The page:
The UN Law of the Sea Treaty is a trap that would compel the United States to pay billions of private-enterprise dollars to an international authority while socialist, anti-American nations harvest the profit. The LOST would be a giant giveaway of American wealth, sovereignty, resources needed to maintain our economy, capacity to defend ourselves, and even our ships’ and submarines’ ability to gather intelligence necessary to our national defense.
The LOST would be a sellout of American interests far greater than even Jimmy Carter’s giveaway of the U.S. Canal at Panama. It would be a cave-in to the world-government advocates whose goal is global socialist government in order to integrate American prosperity with Third World poverty until they are leveled.
Tell your U.S. Senators to vote No on the UN Law of the Sea Treaty.
The United Nations Convention (Treaty) on the Law of the Sea is a blueprint for world socialism. It is a document of 208 pages of fine print which gives the International Seabed Authority (called the Authority) total jurisdiction over all the oceans and everything in them, and gives the International Tribunal for the Law of the Sea the power of a super supreme court to decide all disputes. It is difficult to convey the enormity of the power grab because the powers given to these global organizations are so broadly stated and the text of the Treaty is so complex. The Treaty requires forfeiting U.S. sovereignty to global control exercised by the representatives of 148 other nations, most of whom hate or envy America. The following are just a few quotations from the Treaty. It can be read in full on the Internet. Search for Law of the Sea.
The States Parties to this Convention, Prompted by the desire to settle . . . all issues relating to the law of the sea . . . the achievement of these goals will contribute to . . . a just and equitable international economic order which takes into account the interests and needs of mankind . . . and, in particular, the special interests and needs of developing countries, whether coastal or land-locked, Desiring by this Convention to develop the principles . . . that the area of the seabed and ocean floor . . . are the common heritage of mankind, the exploration and exploitation of which shall be carried out for the benefit of mankind as a whole . . . Believing that the codification and progressive development of the law of the sea . . . will promote the economic and social advancement of all peoples of the world, in accordance with the Purposes and Principles of the United Nations as set forth in the Charter . . . Have agreed as follows:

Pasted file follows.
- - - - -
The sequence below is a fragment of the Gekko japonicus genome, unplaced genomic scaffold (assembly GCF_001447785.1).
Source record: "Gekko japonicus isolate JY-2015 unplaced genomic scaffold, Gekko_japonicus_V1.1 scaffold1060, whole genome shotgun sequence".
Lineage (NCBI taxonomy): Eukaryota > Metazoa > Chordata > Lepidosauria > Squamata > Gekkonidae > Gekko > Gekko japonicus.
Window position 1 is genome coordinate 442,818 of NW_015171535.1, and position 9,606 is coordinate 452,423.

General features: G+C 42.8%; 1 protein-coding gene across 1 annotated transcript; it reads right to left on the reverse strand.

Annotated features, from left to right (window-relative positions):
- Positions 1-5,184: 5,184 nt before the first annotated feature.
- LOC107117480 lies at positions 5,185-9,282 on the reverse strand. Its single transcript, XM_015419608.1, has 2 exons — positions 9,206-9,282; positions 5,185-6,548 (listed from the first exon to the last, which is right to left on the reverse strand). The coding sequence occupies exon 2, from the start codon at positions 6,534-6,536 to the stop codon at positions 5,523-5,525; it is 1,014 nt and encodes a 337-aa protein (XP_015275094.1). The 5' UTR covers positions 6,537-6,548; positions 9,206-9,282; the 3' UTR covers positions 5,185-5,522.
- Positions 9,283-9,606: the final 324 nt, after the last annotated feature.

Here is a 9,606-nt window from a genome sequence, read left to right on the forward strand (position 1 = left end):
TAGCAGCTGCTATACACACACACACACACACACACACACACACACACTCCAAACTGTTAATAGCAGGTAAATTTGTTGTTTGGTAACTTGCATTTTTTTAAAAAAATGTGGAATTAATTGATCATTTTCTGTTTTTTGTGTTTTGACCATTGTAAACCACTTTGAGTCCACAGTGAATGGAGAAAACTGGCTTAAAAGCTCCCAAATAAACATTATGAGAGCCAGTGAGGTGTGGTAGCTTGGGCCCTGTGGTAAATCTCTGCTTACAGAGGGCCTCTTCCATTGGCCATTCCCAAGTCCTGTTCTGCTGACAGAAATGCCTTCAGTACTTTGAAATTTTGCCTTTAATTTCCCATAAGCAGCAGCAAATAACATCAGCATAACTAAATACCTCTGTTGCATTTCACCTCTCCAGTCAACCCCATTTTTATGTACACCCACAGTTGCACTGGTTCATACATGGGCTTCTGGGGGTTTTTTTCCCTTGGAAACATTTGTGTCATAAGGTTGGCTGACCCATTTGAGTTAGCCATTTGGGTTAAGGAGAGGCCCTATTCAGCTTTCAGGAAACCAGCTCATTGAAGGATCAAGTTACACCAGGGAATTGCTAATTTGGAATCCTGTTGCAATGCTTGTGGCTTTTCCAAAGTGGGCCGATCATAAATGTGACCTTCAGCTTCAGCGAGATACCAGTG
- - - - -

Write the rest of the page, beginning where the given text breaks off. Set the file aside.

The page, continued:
Article 1. . . “Area” means the seabed and ocean floor and subsoil thereof, beyond the limits of national jurisdiction; . . . “activities in the Area” means all activities of exploration for, and exploitation of, the resources of the Area; . . . Article 82 The payments and contributions shall be made annually with respect to all production at a site after the first five years of production at that site. For the sixth year, the rate of payment or contribution shall be 1 per cent of the value or volume of production at the site. The rate shall increase by 1 per cent for each subsequent year until the twelfth year and shall remain at 7 per cent thereafter. . . The payments or contributions shall be made through the Authority, which shall distribute them to States Parties to this Convention, on the basis of equitable sharing criteria, taking into account the interests and needs of developing States, particularly the least developed and land-locked among them. . .
Article 133 “resources” means all solid, liquid or gaseous mineral resources in situ in the Area at or beneath the seabed . . .
Article 136 The Area and its resources are the common heritage of mankind.
Article 137 No State shall claim or exercise sovereignty or sovereign rights over any part of the Area or its resources, nor shall any State or natural or juridicial person appropriate any part thereof. No such claim or exercise of sovereignty or sovereign right nor such appropriation shall be recognized. All rights in the resources of the Area are vested in mankind as a whole, on whose behalf the Authority shall act. These resources are not subject to alienation. The minerals recovered from the Area, however, may only be alienated in accordance with this Part and the rules, regulations and procedures of the Authority. No State or natural or juridicial person shall claim, acquire or exercise rights with respect to the minerals recovered from the Area . . .